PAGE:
So, that to me is where I feel seeing that journey right if I talk about getting from disability origin story number one to two if I think about outside of that tag line that you mentioned, when I think about it at face level, my goal and my dream, is to get as many disabled people as I can from that origin story number one to origin story two so that we can start to redefine what it means to be disabled to our nondisabled counterparts.

Sarah Kirwan:

I love that. That was fantastic. And I think it’s so important because for someone like me it took me a long time, two diagnoses to get to a point of really owning disability as part of my identity. And this process that I’ve gone through to bring this podcast to life and launch my business. But, owning that piece of your identity is so important and I feel like for me, when I wasn’t owning that, I wasn’t living my true, authentic life, there was this piece of me that was left out of conversations or left out of you know anything that we would talk about. I wouldn’t bring that to the forefront.

Sarah Kirwan:

So, I love the shift from origin story one to origin story two. And I love how you talk about meeting people where they are because some people may join your group and not have disclosed, yet. And I also think that sometimes, you know, we get so far into our diagnosis and we start to forget some of those feelings that we had at the beginning; those conversations we have around disclosure.

Sarah Kirwan:

Let’s go back to the diversity within this group. And you’re bringing in disabled and non-disabled into Diversability, which I love. There’s just so much diversity within the disability community and it’s not just the physical, it’s also a social categorization that crosses all others, right? It crosses race, gender, religion, socio-economic status, and sexual orientation, among others. And, during one of my most recent staff training sessions, this staff member asked me, how can we be inclusive of the disability community, if we don’t understand who belongs to the disability community and we don’t know how or who is supposed to be included? What are your thoughts on that, Tiffany?

Tiffany Yu:

Mmmmmm…that’s the million dollar question, right? I mean I think that part of so part of why we’re called Diversability is not only number one we take pride in our disability identity, but we want to highlight how diverse the disability community is. Disability doesn’t just look like one thing and similar to you at the staff meeting, one of the things that I Have found is that often times when I share my disability story, so so one of my arms is paralyzed I will often have people come up to me afterward and they’ll say hey, I have ADHD, or I have diagnosed depression, or I have asthma, does that count? And I find that when, even when we’re asking ourselves the question does that count, the answer is probably yes, you know right, because now if you’re being part of this conversation you’re realizing Oh, the fact that I have dietary restrictions due to a health condition I have, uh, again restricts or limits like what I can or can’t eat, um.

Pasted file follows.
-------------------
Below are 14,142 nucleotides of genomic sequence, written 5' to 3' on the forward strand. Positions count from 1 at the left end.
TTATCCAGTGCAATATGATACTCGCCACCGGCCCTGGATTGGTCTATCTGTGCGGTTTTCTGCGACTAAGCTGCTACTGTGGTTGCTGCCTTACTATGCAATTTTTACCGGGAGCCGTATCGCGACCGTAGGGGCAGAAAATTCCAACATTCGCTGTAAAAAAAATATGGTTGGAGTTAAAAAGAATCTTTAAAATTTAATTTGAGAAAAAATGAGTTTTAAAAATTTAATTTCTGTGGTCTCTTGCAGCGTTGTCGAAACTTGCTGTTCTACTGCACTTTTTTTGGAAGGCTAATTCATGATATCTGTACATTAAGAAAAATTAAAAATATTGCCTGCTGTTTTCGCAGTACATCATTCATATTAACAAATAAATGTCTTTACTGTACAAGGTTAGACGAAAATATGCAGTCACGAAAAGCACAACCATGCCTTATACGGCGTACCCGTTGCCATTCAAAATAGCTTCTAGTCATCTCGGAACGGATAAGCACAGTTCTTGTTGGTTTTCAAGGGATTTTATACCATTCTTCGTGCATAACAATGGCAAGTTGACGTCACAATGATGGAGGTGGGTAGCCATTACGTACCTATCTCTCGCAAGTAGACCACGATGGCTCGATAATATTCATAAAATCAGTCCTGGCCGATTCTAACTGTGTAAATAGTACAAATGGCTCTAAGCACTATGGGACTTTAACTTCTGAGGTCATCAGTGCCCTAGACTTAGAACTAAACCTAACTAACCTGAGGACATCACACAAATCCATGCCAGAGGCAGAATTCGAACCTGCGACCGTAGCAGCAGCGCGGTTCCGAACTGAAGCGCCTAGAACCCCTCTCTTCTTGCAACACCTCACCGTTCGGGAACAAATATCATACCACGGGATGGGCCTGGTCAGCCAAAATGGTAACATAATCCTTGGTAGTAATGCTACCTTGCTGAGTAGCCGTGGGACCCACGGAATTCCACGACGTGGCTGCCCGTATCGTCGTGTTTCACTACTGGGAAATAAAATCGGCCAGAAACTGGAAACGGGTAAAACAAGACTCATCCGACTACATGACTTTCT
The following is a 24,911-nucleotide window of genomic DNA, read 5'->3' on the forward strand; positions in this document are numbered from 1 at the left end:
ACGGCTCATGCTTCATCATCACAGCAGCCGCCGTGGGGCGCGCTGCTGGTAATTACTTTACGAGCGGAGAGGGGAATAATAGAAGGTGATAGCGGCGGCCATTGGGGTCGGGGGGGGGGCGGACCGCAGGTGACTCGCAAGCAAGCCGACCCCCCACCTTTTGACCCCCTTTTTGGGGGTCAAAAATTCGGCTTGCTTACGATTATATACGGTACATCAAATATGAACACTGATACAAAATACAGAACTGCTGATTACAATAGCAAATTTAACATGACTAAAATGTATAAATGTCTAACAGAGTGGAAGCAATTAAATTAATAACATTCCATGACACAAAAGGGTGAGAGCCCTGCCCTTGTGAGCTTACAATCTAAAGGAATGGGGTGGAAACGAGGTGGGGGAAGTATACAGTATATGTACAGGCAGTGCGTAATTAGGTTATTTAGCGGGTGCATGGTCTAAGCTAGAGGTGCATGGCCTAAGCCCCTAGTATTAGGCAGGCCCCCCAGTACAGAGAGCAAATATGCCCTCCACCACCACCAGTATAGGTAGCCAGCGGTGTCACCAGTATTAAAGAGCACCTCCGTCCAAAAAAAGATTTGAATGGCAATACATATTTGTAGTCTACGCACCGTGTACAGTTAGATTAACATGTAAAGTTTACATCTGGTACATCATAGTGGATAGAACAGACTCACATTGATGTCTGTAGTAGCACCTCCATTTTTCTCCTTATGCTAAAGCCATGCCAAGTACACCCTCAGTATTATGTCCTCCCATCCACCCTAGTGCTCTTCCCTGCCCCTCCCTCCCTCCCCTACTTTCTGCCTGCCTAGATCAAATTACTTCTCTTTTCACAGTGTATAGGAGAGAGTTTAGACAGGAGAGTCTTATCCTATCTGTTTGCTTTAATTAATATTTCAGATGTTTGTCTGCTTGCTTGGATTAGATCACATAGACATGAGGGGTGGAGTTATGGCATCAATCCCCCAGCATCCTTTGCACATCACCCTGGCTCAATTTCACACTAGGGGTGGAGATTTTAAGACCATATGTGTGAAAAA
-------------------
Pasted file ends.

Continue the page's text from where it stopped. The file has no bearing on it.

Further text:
Tiffany Yu:

I what we’re realizing and what I feel hopeful about is in the context of everything that’s happening around racial equity, there is now a more elevated consciousness around intersectionality right, and you talked exactly about the intersectionality that exists within disability but it’s hard to grapple with okay, you can be black and disabled, you can be a woman and disabled, you can be you can be five-years-old and disabled, or eighty-years-old, you know, you know you can have all of these other intersecting identities and still be disabled. What I find is what makes it difficult is because stigma and ableism is so pervasive in our society, and in our systems right, there are policies that are keeping certain disabled people in perpetual poverty. Because we have all of this just so embedded in our society, what ends up hap happening is that you have people who don’t quote unquote look disabled right because there may not necessarily be a physical manifestation of their disability not wanting to disclose or not seeing enough other people to mirror back to them that it’s okay to talk about your disability and be open about it. And this ends up kind of fueling into all different areas all different areas of our life, from employment to how we decide whether or not we want to get the services we need.